British Medical Association and Royal Pharmaceutical Society of Great Britain Joint Formulary Committee. British National Formulary 47 (BNF 47). Oxon, UK: Pharmaceutical Press, 2004.
Source: www.bnf.org

British Pharmacopoeia Commission. British Pharmacopoeia. 2004 ed. United Kingdom: British Pharmacopoeia Commission, 2004.
Source: www.pharmacopoeia.org.uk

Committee on Food Chemicals Codex. Food Chemicals Codex.
5th ed. USA: Committee on Food Chemicals, 2003.
Source: www.iom.edu/report.asp?id=15730

European Pharmacopoeia Commission. European Pharmacopoeia. 5th ed. Strasbourg: Directorate for the Quality of Medicines, 2004.
Source: www.pheur.org

Society of Japanese Pharmacopoeia. Japanese Pharmacopoeia.
14th ed. (JPXIV). Japan:Yakuji Nippo Ltd, 2001.
Source: www.yakuji.co.jp/yakuji/publications200101.html

United States Pharmacopoeia. USP 28-NF. USA: The United Stated Pharmacopoeia Convention Inc., 2004.
Source: www.usp.org

United States Adopted Names Council. 2004 Published USAN. USA: American Medical Association, 2004.
Source: www.ama-assn.org/ama/pub/category/12409.html

8.3 How to List Ingredients on the Label

All information required by the Cosmetic Regulations must be clearly legible and remain so throughout the useful life of the cosmetic. While there is no prescribed font size or type face for the ingredient lists, the list must be clearly legible to the consumer under normal conditions of sale and use.

8.3.1 Descending Order of Predominance

Ingredients must be listed on the label in descending order of predominance, in their concentration by weight (as described in section 21.4(1) of the Cosmetic Regulations). This means that the ingredients at the beginning of the list are present in the product in a greater amount than those at the end of the list. Please see sections 8.3.2 through 8.3.5 of these guidelines for exceptions to this rule.

8.3.2 Ingredients with Concentrations of 1% or Less

Ingredients that are present at a concentration of 1% or less may be listed in random order after the ingredients present at a concentration of more than 1% (as described in section 21.4(2) of the Cosmetic Regulations). While it is acceptable to continue to list ingredients present at such small amounts in descending order of predominance, it is not necessary, as long as they are present in the ingredient list.

8.3.3 Colouring Agents

All colouring agents, regardless of their concentration, may be listed in random order after the ingredients that are present at a concentration of more than 1% (as described in section 21.4(2) of the Cosmetic Regulations). It is also acceptable to list colouring agents in descending order of predominance.

8.3.4 Fragrance

In the case of fragrances, the word "parfum" may be used to indicate that ingredients have been added to the cosmetic to produce or mask a particular odour. The term "parfum" may either be inserted at the end of the list of ingredients or inserted at the appropriate point in descending order of predominance. If persons do not choose to use the term "parfum" to indicate the presence of fragrance ingredients, they must list each fragrance ingredient individually.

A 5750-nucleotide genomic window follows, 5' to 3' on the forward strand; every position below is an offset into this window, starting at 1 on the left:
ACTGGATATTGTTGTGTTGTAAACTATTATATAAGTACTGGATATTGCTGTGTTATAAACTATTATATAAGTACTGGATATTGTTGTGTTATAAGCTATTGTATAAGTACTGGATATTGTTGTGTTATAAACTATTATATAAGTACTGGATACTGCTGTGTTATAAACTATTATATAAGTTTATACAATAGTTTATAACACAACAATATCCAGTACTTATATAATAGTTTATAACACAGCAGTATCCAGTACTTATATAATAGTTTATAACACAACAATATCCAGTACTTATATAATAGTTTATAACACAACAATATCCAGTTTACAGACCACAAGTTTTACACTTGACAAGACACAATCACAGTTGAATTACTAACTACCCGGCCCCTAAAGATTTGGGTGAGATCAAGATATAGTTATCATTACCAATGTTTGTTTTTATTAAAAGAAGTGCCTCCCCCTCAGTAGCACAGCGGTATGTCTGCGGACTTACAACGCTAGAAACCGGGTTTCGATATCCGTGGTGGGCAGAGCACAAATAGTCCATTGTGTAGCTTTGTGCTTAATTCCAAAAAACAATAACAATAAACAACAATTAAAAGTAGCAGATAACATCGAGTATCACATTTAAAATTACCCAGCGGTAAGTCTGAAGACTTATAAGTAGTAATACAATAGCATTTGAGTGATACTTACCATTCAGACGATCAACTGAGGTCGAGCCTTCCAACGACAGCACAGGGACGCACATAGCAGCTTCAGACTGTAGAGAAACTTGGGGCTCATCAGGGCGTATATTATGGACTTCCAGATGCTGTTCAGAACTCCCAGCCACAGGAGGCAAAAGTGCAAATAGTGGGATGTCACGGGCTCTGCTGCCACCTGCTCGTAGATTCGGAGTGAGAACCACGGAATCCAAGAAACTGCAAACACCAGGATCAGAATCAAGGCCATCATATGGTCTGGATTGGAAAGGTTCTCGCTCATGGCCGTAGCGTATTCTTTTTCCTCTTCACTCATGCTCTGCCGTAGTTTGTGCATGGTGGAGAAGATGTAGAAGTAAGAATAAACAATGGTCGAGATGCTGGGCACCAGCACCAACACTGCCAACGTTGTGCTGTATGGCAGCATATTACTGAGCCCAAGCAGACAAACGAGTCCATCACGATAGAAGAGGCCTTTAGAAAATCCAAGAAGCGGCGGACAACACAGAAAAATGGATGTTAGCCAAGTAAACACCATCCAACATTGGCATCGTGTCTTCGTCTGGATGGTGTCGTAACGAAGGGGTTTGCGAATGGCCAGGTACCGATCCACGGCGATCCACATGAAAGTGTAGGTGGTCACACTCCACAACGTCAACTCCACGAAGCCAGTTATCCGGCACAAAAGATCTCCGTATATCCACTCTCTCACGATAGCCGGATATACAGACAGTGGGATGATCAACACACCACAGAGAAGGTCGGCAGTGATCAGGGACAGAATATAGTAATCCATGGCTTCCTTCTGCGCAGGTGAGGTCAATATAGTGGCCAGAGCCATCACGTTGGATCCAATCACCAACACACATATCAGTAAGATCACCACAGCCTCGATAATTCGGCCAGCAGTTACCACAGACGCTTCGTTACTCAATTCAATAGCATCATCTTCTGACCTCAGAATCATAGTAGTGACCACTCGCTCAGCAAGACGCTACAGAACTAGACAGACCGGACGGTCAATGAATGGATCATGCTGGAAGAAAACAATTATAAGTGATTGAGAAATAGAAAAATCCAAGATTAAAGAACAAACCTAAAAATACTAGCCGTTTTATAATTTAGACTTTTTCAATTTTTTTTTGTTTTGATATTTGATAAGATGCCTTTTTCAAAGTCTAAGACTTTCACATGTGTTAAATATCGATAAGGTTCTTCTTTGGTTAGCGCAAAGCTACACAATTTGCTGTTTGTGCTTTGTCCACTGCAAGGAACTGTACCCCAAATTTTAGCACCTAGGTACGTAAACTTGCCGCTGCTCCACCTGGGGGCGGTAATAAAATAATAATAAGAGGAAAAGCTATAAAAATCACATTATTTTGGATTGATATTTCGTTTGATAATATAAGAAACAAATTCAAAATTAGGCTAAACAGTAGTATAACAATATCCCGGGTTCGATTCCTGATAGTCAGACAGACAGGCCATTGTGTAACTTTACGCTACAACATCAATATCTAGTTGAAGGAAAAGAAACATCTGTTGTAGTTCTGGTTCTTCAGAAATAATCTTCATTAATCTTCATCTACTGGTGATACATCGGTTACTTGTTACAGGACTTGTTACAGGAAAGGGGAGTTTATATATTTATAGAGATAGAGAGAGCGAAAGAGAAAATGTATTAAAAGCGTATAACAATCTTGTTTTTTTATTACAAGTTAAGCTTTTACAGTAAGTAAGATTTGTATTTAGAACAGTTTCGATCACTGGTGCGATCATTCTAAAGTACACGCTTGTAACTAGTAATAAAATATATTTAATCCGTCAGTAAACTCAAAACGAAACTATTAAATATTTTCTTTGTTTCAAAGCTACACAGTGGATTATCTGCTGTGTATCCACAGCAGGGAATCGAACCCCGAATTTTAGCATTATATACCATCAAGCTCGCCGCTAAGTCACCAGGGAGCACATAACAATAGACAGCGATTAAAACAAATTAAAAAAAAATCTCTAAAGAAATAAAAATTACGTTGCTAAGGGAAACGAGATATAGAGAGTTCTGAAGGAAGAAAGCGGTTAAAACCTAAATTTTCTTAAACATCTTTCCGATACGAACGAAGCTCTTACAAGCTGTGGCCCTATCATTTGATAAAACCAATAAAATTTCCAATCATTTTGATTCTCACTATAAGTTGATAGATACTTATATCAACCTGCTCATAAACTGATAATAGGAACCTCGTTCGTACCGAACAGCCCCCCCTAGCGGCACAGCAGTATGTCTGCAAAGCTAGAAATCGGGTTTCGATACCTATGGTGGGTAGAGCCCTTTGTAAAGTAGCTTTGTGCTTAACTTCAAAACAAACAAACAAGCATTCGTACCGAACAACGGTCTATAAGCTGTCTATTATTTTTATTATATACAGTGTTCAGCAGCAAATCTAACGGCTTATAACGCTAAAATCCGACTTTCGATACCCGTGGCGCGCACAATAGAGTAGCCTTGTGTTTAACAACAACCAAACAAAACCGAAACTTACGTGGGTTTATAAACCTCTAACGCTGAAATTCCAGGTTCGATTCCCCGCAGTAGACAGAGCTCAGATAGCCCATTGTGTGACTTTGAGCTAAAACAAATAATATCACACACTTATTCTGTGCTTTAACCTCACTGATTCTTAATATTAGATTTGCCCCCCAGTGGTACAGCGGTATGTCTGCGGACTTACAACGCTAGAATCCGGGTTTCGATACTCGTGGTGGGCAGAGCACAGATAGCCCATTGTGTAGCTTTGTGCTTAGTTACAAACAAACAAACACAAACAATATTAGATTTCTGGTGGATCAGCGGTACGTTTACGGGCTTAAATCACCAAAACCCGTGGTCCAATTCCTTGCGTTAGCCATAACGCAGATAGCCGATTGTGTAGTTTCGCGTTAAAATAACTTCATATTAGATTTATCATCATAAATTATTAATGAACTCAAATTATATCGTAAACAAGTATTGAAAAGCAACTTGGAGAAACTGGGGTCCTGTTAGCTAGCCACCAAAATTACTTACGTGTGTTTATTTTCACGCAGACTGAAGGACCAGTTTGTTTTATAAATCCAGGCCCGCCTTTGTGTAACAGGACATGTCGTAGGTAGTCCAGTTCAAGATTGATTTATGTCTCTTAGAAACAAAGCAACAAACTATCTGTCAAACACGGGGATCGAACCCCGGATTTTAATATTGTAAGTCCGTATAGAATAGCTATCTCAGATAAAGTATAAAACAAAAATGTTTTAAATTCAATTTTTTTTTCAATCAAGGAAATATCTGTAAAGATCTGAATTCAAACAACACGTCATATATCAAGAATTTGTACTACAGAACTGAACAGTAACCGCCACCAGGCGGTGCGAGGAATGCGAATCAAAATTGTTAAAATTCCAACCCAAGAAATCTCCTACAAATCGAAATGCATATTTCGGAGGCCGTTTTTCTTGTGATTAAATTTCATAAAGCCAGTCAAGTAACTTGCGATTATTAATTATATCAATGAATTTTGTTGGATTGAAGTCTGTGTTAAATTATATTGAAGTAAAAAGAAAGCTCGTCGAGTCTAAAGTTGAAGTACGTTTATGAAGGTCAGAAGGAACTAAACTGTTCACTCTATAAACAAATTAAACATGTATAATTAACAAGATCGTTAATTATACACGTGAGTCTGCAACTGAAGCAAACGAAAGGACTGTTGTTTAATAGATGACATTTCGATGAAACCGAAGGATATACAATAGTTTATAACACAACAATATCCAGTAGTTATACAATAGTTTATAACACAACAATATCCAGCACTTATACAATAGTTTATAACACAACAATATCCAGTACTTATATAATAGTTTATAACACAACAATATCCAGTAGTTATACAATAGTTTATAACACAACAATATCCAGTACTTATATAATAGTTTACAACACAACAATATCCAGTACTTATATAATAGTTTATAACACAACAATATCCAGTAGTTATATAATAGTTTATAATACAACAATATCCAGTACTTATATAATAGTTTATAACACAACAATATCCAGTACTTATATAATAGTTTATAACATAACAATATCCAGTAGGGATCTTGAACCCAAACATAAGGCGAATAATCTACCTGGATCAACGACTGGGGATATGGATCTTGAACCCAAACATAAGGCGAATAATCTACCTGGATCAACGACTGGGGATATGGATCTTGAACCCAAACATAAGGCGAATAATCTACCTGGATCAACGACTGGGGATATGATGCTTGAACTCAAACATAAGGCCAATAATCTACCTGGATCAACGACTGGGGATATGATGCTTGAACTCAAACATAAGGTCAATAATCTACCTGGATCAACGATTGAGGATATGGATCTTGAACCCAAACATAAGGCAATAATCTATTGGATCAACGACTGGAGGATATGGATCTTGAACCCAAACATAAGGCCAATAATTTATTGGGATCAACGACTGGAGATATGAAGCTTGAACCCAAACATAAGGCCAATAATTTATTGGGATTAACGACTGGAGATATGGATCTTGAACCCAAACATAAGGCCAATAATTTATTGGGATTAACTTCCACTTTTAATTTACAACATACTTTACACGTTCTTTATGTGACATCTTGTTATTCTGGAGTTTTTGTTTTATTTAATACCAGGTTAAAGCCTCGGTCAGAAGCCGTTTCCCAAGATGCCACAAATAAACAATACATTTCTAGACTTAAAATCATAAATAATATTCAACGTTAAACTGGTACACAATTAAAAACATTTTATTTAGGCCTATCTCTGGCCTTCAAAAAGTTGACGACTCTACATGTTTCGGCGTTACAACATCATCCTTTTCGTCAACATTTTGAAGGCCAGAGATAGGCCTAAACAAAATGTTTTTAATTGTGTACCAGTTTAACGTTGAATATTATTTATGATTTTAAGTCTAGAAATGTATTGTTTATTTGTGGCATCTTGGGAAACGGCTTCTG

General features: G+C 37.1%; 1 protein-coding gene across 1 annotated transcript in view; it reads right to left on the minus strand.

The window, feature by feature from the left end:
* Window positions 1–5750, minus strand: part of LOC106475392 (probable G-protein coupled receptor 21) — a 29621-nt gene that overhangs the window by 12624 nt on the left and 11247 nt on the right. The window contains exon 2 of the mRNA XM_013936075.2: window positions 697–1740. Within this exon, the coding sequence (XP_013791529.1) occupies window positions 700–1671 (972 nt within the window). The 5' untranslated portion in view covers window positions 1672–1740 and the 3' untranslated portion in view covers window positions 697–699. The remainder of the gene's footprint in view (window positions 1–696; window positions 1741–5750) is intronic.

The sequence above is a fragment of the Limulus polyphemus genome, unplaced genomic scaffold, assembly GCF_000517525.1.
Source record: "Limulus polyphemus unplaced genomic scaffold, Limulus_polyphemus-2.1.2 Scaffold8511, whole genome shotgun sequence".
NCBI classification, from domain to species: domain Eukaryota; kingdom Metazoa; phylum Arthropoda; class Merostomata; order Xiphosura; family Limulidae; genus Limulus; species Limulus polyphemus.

8.3.5 Flavour

In the case of flavours, the word "aroma" may be used to indicate that ingredients have been added to the cosmetic to produce or mask a particular flavour. The term "aroma" may either be inserted at the end of the list of ingredients or inserted at the appropriate point in descending order of predominance. If persons do not choose to use the term "aroma" to indicate the presence of flavour ingredients, they must list each flavour ingredient individually.

8.3.6 Make-up, Nail Polish and Nail Enamel

For make-up products (e.g. lipstick, blush, eyeshadow), nail polish and nail enamel, which are sold in a range of colour shades, all colouring agents used in the range may be listed if they are preceded by the symbol "+/-" or "±" or the phrase "may contain/peut contenir" (as described in section 21.2(2) of the Cosmetic Regulations). It is unacceptable to use this notation for other cosmetic products, such as hair dyes.

8.3.7 Cosmetics in Small Packages or Containers

It is of paramount importance that the information required to be shown on the label of a cosmetic be clearly legible. However, some cosmetics are so small that requiring the ingredient list to appear on the label would make it difficult to see the information. Therefore, for cosmetics whose immediate container or outside package is so small that the information would not be clearly legible, the list of ingredients may appear on a tag, tape or card affixed to the container.

8.3.8 Cosmetics in Ornamental Containers

In the case of a cosmetic in an ornamental container that has no outside package (i.e. a perfume bottle without a box), the list of ingredients may appear on a tag, tape or card affixed to the container.

8.3.9 Oddly-Shaped Cosmetics

In the case of a cosmetic that has no outside package and whose size, shape or texture, or that of its immediate container, makes it impractical for a tag, tape or card to be affixed to the container (e.g. bath beads), the list of ingredients may instead appear in a leaflet that must accompany the cosmetic at the point of sale.

8.4 Products Exempted from Mandatory Ingredient Labelling